Published: 22 July 2022
Functional tissue repair after injury or disease is governed by the regenerative or fibrotic response by cells within the tissue. In the case of corneal damage, keratocytes are a key cell type that determine the outcome of the remodeling response by either adapting to a fibroblast or myofibroblast phenotype. Although a growing body of literature indicates that geometrical cues in the environment can influence Myo(fibroblast) phenotype, there is a lack of knowledge on whether and how differentiated keratocyte phenotype is affected by the curved tissue geometry in the cornea. To address this gap, in this study we characterized the phenotype of fibroblastic and transforming growth factor β (TGFβ)-induced myofibroblastic keratocytes and studied their migration behavior on curved culture substrates with varying curvatures. Immunofluorescence staining and quantification of cell morphological parameters showed that, generally, fibroblastic keratocytes were more likely to elongate, whereas myofibroblastic keratocytes expressed more pronounced α smooth muscle actin (α-SMA) and actin stress fibers as well as more mature focal adhesions. Interestingly, keratocyte adhesion on convex structures was weak and unstable, whereas they adhered normally on flat and concave structures. On concave cylinders, fibroblastic keratocytes migrated faster and with higher persistence along the longitudinal direction compared to myofibroblastic keratocytes. Moreover, this behavior became more pronounced on smaller cylinders (i.e., higher curvatures). Taken together, both keratocyte phenotypes can sense and respond to the sign and magnitude of substrate curvatures, however, myofibroblastic keratocytes exhibit weaker curvature sensing and slower migration on curved substrates compared to fibroblastic keratocytes. These findings provide fundamental insights into keratocyte phenotype after injury, but also exemplify the potential of tuning the physical cell environments in tissue engineering settings to steer towards a favorable regeneration response.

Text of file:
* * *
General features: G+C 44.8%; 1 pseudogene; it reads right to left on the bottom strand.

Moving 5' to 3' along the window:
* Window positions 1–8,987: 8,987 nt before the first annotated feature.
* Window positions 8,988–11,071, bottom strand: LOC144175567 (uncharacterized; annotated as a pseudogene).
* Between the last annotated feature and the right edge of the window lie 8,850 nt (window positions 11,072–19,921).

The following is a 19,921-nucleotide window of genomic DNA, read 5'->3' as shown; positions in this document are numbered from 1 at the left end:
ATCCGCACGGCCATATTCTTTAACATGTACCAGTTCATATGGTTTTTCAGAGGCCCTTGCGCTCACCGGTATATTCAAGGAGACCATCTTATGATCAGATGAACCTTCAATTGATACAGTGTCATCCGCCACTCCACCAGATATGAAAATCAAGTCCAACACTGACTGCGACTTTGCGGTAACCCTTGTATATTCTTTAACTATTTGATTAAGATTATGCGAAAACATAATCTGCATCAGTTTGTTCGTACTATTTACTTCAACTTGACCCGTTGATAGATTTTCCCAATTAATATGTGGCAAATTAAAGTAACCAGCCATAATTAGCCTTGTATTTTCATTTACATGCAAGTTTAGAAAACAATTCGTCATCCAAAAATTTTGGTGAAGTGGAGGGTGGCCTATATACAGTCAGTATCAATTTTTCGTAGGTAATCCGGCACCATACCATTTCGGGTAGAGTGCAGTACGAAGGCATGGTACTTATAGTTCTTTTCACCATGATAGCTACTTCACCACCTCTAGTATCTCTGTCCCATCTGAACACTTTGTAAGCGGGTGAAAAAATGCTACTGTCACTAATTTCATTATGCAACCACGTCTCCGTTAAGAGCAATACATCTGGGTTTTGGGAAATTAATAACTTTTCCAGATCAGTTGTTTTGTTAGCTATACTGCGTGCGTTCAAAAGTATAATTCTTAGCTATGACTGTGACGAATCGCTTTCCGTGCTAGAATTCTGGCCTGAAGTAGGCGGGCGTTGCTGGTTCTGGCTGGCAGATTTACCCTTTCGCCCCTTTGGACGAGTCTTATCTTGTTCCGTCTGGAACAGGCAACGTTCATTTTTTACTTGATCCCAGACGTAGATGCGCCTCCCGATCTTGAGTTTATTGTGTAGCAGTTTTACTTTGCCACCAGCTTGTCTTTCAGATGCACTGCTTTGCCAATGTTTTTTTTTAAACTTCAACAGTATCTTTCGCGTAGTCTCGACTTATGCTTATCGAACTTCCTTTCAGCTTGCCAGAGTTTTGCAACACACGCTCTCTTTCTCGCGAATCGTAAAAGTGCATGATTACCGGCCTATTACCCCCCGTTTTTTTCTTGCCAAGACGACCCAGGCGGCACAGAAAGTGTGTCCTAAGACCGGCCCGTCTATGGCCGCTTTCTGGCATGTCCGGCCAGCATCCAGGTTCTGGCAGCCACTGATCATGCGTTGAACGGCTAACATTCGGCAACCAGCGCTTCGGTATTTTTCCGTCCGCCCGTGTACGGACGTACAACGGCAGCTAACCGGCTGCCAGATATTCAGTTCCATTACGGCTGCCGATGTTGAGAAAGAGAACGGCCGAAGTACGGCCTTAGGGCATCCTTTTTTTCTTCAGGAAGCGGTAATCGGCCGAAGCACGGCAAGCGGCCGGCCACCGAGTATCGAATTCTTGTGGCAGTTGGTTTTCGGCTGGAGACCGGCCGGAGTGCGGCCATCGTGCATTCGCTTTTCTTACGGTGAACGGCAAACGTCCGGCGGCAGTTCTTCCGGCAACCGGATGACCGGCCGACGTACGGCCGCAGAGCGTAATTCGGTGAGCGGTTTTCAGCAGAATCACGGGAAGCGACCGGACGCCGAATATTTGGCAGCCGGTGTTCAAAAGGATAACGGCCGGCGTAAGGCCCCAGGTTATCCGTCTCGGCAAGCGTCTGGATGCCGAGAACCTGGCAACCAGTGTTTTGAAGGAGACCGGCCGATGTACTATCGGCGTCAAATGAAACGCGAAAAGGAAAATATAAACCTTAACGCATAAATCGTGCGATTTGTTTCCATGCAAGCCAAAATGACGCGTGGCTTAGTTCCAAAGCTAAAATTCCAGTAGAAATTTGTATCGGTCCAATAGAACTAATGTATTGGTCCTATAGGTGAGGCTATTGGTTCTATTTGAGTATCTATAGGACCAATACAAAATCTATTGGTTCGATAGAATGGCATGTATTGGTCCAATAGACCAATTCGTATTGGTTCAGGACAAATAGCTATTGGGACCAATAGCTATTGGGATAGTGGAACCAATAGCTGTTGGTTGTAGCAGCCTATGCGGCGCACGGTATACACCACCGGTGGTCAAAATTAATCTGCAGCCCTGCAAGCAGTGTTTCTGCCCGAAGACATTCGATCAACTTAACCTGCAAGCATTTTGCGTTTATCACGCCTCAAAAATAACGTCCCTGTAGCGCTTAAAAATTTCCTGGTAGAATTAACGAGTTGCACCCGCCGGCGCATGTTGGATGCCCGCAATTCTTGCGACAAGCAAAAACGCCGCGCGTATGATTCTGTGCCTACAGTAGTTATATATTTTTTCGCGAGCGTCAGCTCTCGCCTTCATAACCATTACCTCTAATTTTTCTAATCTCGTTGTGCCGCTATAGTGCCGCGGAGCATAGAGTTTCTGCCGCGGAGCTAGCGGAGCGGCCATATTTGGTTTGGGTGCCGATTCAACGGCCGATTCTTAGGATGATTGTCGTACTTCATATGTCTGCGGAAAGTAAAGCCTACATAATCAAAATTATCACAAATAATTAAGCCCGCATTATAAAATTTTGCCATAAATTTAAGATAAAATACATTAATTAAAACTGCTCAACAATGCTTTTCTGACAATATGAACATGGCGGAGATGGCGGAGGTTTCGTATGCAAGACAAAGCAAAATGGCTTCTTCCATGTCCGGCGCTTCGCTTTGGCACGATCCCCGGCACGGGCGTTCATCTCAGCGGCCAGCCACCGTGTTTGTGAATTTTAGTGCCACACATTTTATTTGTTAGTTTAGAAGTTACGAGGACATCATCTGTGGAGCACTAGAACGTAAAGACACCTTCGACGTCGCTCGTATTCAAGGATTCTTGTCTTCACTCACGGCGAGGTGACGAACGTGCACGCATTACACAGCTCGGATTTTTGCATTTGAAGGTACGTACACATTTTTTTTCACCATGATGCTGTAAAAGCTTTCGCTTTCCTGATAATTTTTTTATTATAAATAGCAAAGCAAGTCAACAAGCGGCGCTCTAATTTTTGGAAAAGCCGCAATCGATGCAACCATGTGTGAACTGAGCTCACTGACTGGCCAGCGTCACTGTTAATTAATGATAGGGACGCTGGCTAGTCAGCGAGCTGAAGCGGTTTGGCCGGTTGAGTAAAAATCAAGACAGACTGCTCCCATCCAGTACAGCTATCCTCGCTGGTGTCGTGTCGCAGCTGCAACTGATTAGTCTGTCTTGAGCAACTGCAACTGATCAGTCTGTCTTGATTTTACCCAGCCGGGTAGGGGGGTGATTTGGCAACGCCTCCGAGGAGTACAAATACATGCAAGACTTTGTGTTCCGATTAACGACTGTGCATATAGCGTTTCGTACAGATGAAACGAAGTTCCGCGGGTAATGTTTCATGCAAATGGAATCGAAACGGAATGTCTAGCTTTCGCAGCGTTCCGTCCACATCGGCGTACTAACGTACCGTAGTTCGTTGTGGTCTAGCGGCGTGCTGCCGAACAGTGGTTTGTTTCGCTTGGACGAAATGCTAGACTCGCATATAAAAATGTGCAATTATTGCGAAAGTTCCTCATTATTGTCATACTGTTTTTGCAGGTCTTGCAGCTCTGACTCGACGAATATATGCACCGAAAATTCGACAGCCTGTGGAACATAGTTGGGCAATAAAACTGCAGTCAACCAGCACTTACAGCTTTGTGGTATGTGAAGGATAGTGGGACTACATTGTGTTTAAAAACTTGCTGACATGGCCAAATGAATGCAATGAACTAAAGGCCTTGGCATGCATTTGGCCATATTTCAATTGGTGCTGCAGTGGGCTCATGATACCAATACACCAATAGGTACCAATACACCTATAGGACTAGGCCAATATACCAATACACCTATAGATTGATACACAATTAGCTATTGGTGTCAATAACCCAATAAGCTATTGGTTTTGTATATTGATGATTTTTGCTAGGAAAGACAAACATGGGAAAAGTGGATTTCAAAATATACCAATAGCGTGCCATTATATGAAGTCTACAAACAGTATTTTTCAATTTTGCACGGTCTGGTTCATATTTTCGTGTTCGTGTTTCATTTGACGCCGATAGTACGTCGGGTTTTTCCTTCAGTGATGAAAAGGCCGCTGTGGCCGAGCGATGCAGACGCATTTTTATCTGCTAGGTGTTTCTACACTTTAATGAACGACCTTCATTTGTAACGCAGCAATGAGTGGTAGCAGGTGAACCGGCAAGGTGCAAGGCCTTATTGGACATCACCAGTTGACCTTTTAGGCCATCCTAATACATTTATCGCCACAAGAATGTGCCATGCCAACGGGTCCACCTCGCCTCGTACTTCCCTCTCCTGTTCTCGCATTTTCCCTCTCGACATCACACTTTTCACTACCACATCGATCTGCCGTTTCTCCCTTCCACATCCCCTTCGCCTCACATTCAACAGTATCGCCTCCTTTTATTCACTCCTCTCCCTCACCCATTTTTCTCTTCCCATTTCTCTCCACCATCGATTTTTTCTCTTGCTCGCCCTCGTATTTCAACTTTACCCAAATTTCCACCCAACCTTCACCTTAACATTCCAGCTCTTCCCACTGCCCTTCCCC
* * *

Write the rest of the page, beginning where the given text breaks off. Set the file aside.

Full Access Link: Frontiers in Cell and Developmental Biology